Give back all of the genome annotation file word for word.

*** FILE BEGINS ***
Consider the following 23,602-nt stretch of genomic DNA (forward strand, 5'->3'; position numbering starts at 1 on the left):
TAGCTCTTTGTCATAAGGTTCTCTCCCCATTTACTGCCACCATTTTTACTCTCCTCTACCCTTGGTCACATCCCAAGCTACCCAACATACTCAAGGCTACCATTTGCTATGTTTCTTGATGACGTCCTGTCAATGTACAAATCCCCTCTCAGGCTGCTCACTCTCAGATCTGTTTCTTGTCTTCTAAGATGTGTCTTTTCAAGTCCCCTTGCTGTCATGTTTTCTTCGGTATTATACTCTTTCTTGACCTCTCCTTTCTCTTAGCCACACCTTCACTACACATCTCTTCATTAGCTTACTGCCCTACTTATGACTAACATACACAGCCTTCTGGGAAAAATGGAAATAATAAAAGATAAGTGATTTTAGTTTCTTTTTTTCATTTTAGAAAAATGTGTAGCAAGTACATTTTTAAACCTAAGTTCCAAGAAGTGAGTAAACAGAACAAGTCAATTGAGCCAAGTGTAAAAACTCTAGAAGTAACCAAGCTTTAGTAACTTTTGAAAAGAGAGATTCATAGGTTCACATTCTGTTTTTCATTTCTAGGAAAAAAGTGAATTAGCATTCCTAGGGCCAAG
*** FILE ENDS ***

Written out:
Consider the following 23,602-nt stretch of genomic DNA (forward strand, 5'->3'; position numbering starts at 1 on the left):
TAGCTCTTTGTCATAAGGTTCTCTCCCCATTTACTGCCACCATTTTTACTCTCCTCTACCCTTGGTCACATCCCAAGCTACCCAACATACTCAAGGCTACCATTTGCTATGTTTCTTGATGACGTCCTGTCAATGTACAAATCCCCTCTCAGGCTGCTCACTCTCAGATCTGTTTCTTGTCTTCTAAGATGTGTCTTTTCAAGTCCCCTTGCTGTCATGTTTTCTTCGGTATTATACTCTTTCTTGACCTCTCCTTTCTCTTAGCCACACCTTCACTACACATCTCTTCATTAGCTTACTGCCCTACTTATGACTAACATACACAGCCTTCTGGGAAAAATGGAAATAATAAAAGATAAGTGATTTTAGTTTCTTTTTTTCATTTTAGAAAAATGTGTAGCAAGTACATTTTTAAACCTAAGTTCCAAGAAGTGAGTAAACAGAACAAGTCAATTGAGCCAAGTGTAAAAACTCTAGAAGTAACCAAGCTTTAGTAACTTTTGAAAAGAGAGATTCATAGGTTCACATTCTGTTTTTCATTTCTAGGAAAAAAGTGAATTAGCATTCCTAGGGCCAAG